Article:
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I'm in the process of learning Objective-C and I've read that I should be using both bracket notation exclusively and dot notation exclusively. Is there any practical benefit to using one over the other, or is it personal preference?

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closed as not constructive by kubi, borrrden, Jason Sturges, Monolo, Graviton Jul 14 '12 at 5:06

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possible duplicate of Style: Dot notation vs. message notation in Objective-C 2.0 –  kubi Jul 12 '12 at 23:41
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Here's a nice Big Nerd Ranch posting I found talking about dot notation syntax which I think applies directly to your very subjective question. –  Michael Dautermann Jul 12 '12 at 23:45
    
duplicate as pointed by @kubi. –  Tatvamasi Jul 12 '12 at 23:55
    
Also, this is a pure style question. There is no right or wrong answer. The only thing that will affect this answer is your background. People from a Smalltalk background who have used Objective-C since its birth will most likely prefer bracket notation, while people from Java or C-anything will probably prefer dot notation. –  borrrden Jul 13 '12 at 2:33
    
@MichaelDautermann That BNR article is 3 years old. Dot notation is here to stay. Borrrden is right, this is largely a stylistic issue and you should be sticking with the style that Apple recommends, especially if you are just starting out. –  kubi Jul 13 '12 at 15:19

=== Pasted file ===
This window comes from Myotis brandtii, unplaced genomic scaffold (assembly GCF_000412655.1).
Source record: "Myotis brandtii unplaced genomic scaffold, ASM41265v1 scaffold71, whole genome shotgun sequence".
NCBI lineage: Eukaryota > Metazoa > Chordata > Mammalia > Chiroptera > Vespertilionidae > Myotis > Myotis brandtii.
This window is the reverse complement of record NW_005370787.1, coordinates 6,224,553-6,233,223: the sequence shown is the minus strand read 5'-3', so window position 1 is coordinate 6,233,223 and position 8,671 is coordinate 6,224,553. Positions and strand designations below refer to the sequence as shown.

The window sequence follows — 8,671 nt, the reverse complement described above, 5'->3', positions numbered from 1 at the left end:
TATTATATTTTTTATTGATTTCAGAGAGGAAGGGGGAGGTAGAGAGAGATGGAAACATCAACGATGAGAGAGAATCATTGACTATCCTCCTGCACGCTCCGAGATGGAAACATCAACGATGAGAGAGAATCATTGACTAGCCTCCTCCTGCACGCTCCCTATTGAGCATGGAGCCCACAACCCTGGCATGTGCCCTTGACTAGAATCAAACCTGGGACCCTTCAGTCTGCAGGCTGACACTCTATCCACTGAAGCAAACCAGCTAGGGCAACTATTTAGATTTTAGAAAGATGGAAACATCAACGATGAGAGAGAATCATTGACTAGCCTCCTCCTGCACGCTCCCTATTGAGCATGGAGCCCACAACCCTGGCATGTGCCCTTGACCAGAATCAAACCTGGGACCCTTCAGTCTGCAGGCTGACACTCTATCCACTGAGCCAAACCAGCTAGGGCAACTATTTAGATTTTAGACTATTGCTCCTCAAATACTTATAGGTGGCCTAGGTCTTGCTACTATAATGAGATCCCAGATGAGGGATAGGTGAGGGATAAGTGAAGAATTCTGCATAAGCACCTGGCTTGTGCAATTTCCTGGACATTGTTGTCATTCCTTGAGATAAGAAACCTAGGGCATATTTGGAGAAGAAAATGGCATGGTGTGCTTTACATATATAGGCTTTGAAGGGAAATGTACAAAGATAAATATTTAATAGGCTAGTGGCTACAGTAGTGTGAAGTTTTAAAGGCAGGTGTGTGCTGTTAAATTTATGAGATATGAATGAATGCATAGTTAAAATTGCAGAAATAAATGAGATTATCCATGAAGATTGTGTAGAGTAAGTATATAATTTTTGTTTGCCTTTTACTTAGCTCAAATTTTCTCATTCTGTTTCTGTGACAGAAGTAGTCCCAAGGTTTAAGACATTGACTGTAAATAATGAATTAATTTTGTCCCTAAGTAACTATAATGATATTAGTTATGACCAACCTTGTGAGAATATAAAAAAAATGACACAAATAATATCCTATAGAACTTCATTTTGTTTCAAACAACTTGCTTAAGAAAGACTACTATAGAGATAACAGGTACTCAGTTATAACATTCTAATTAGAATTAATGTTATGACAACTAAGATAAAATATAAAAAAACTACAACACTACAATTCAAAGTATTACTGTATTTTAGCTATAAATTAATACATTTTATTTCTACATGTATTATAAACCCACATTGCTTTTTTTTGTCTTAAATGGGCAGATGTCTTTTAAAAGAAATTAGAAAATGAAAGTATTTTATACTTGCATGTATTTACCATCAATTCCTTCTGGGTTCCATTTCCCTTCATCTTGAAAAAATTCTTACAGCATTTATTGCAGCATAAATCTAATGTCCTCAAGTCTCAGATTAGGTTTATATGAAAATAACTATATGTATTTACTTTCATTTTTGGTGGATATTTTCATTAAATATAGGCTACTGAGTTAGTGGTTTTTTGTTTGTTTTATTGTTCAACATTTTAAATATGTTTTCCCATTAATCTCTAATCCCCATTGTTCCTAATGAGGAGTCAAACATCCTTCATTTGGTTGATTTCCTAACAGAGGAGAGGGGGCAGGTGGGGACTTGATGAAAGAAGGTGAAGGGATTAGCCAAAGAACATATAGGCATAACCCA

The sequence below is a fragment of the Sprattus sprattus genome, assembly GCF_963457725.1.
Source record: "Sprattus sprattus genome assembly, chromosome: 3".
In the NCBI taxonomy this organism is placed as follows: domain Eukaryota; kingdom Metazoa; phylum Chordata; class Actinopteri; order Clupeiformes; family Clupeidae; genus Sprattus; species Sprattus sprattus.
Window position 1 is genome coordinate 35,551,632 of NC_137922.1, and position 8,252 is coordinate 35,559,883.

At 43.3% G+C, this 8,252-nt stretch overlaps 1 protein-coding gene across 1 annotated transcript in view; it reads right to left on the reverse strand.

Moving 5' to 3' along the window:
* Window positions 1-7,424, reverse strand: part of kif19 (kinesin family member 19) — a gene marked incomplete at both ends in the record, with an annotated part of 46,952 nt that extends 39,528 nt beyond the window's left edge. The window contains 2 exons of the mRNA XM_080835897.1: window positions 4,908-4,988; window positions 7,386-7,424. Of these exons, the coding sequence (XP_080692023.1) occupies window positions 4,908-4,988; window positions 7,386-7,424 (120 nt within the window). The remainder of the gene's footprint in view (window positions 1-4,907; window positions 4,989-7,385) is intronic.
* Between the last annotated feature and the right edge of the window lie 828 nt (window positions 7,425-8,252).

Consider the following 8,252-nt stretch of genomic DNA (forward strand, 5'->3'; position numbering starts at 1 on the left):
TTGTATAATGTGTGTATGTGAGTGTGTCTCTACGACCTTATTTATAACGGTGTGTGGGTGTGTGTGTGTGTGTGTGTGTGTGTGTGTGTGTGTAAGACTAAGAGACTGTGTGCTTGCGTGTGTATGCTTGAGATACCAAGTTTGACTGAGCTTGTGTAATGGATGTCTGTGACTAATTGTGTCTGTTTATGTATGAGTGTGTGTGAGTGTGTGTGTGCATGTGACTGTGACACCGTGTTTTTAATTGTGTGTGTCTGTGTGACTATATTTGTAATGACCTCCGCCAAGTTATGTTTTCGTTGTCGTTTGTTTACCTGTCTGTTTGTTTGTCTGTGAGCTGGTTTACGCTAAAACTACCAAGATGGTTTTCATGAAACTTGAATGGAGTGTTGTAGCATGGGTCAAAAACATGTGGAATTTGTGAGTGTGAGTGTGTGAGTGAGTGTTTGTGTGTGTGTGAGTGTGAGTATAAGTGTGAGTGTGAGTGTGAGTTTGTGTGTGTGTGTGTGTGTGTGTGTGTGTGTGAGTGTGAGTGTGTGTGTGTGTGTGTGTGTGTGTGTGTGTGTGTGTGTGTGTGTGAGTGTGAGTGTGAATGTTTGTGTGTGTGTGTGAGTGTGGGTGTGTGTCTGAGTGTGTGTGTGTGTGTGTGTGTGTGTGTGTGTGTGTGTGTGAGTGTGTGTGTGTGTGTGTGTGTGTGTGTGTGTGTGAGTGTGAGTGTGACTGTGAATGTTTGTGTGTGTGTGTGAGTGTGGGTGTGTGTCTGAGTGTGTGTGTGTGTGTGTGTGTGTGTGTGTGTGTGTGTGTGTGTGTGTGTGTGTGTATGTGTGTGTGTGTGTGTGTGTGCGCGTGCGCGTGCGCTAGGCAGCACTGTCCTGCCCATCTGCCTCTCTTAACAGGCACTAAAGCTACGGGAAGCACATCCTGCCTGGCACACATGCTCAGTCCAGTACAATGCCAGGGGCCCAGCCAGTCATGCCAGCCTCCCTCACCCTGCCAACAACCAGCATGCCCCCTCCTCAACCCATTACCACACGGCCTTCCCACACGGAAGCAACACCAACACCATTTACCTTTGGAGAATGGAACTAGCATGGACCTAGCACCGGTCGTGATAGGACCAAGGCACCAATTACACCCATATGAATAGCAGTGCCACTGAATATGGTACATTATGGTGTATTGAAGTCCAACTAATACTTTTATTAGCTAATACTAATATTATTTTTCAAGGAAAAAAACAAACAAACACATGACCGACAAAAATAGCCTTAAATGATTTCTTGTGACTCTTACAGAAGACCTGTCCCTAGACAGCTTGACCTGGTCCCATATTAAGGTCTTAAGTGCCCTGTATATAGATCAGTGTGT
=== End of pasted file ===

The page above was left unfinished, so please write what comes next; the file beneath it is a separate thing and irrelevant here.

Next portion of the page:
2 Answers 2

up vote 3 down vote accepted

Dot notation is the current best way to access properties in Objective-C. The arguments for one paradigm or another are largely stylistic, and Apple's style is dot notation. As an Objective-C beginner, you should always strive to emulate Apple's style. Whoever told you to exclusively use bracket notation is incorrect.

And, though you didn't ask this I'm going to mention it here because it's a perpetual source of confusion for people just learning Obj-C. The following setters are identical

[self setFoo:42];
self.foo = 42;

the following getters are identical

bar = [self foo];
bar = self.foo;
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You should always use dot notation whenever you're dealing with properties. Not only is it quicker to write (self.foo has less characters than [short foo]) but more importantly it makes chained messages easier to understand. For example:

self.myTextField.text.length

is easier to understand than

[[[self myTextField] text] length]

Additionally, it makes it less likely that you'll mess up the punctuation (Making sure that you have the correct number of brackets is oftentimes a pain).

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